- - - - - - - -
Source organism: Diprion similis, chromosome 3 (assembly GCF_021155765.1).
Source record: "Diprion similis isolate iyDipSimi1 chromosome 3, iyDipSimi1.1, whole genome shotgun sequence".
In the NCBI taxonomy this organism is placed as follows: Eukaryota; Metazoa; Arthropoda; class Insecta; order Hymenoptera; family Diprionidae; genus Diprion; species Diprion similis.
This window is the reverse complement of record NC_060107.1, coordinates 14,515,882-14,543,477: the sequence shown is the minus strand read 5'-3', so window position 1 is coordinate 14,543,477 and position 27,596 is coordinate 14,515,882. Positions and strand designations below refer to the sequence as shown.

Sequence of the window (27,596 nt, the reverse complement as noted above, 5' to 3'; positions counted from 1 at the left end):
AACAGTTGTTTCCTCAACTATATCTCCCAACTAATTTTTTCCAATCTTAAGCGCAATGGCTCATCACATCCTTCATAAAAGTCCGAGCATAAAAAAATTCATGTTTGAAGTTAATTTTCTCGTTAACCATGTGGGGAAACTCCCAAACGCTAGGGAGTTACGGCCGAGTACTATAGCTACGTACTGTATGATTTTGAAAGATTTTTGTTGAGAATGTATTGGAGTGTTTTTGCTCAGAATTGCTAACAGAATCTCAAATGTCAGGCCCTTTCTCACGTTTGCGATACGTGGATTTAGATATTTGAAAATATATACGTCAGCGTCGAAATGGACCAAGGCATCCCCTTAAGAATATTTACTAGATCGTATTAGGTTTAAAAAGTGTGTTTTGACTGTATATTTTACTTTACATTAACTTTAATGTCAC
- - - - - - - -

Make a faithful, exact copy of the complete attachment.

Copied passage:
Source organism: Diprion similis, chromosome 3 (assembly GCF_021155765.1).
Source record: "Diprion similis isolate iyDipSimi1 chromosome 3, iyDipSimi1.1, whole genome shotgun sequence".
In the NCBI taxonomy this organism is placed as follows: Eukaryota; Metazoa; Arthropoda; class Insecta; order Hymenoptera; family Diprionidae; genus Diprion; species Diprion similis.
This window is the reverse complement of record NC_060107.1, coordinates 14,515,882-14,543,477: the sequence shown is the minus strand read 5'-3', so window position 1 is coordinate 14,543,477 and position 27,596 is coordinate 14,515,882. Positions and strand designations below refer to the sequence as shown.

Sequence of the window (27,596 nt, the reverse complement as noted above, 5' to 3'; positions counted from 1 at the left end):
AACAGTTGTTTCCTCAACTATATCTCCCAACTAATTTTTTCCAATCTTAAGCGCAATGGCTCATCACATCCTTCATAAAAGTCCGAGCATAAAAAAATTCATGTTTGAAGTTAATTTTCTCGTTAACCATGTGGGGAAACTCCCAAACGCTAGGGAGTTACGGCCGAGTACTATAGCTACGTACTGTATGATTTTGAAAGATTTTTGTTGAGAATGTATTGGAGTGTTTTTGCTCAGAATTGCTAACAGAATCTCAAATGTCAGGCCCTTTCTCACGTTTGCGATACGTGGATTTAGATATTTGAAAATATATACGTCAGCGTCGAAATGGACCAAGGCATCCCCTTAAGAATATTTACTAGATCGTATTAGGTTTAAAAAGTGTGTTTTGACTGTATATTTTACTTTACATTAACTTTAATGTCAC